7/14/2005Colorado DOT Rejects Red Light Cameras
Department of Transportation officials in Colorado will not use red light cameras on state roads because of rear-end collision concern.
A Colorado Department of Transportation official has confirmed that state roads will not adopt the use of red light cameras, despite the urging of several special interest groups funded by the insurance industry and private companies that implement photo enforcement contracts.
"We are reluctant to proceed full speed ahead until there is more information about the effect on wrecks and injuries," Jake Kononov, Colorado DOT's regional traffic and safety engineer told the Rocky Mountain News. A number of independent university studies have confirmed that injury accidents increase where the devices are used. The primary increase is in rear end collisions, which can be fatal.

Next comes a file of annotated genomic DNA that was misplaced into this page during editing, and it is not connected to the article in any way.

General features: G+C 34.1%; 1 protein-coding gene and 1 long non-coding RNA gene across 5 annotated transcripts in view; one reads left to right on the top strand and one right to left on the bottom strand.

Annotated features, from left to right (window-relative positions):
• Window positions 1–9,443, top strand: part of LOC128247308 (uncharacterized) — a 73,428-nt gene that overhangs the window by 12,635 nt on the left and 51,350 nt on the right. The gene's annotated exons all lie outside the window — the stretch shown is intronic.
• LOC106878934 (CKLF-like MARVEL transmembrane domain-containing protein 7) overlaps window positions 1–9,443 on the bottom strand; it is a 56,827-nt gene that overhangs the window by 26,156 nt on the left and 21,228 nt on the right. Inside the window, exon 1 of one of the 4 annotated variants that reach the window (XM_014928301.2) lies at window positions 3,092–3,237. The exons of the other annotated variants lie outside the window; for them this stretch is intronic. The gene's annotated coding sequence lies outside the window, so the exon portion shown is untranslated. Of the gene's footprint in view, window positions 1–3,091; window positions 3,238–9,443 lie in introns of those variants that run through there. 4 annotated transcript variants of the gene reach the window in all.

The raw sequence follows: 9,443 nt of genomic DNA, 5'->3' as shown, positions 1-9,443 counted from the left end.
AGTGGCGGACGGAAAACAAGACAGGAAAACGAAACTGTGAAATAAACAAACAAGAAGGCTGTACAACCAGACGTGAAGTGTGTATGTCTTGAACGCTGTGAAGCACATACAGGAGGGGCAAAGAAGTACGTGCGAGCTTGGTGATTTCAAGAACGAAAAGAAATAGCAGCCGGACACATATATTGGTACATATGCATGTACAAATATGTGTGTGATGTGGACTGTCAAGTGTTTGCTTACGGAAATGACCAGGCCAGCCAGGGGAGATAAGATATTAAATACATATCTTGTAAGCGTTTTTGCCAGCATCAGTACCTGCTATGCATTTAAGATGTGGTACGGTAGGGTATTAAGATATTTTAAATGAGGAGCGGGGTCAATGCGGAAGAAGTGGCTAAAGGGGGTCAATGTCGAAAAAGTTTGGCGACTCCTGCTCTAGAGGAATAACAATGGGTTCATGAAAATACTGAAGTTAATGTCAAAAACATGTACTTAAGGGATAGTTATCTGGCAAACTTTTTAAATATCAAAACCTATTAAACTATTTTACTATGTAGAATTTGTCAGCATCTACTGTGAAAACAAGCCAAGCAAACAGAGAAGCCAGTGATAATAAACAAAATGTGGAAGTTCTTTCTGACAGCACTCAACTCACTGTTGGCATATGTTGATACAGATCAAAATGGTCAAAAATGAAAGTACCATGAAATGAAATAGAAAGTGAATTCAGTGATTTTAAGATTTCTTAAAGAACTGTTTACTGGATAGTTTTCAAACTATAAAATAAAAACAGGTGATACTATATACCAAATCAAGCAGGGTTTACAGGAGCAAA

Several individual cities including Boulder, Northglenn, and Ft. Collins began using both red light cameras and photo radar to issue thousands of tickets to motorists as early as 1997. The insurance industry makes money from automated enforcement in Colorado by raising rates on anyone issued a six-point photo ticket for driving 25 MPH over the speed limit.
The problem: motorists seeing signs announcing that a photo trap is near may slam on their brakes, causing rear-end collisions.Source: Red-light campaign to stop at state roads (Rocky Mountain News, 7/14/2005)
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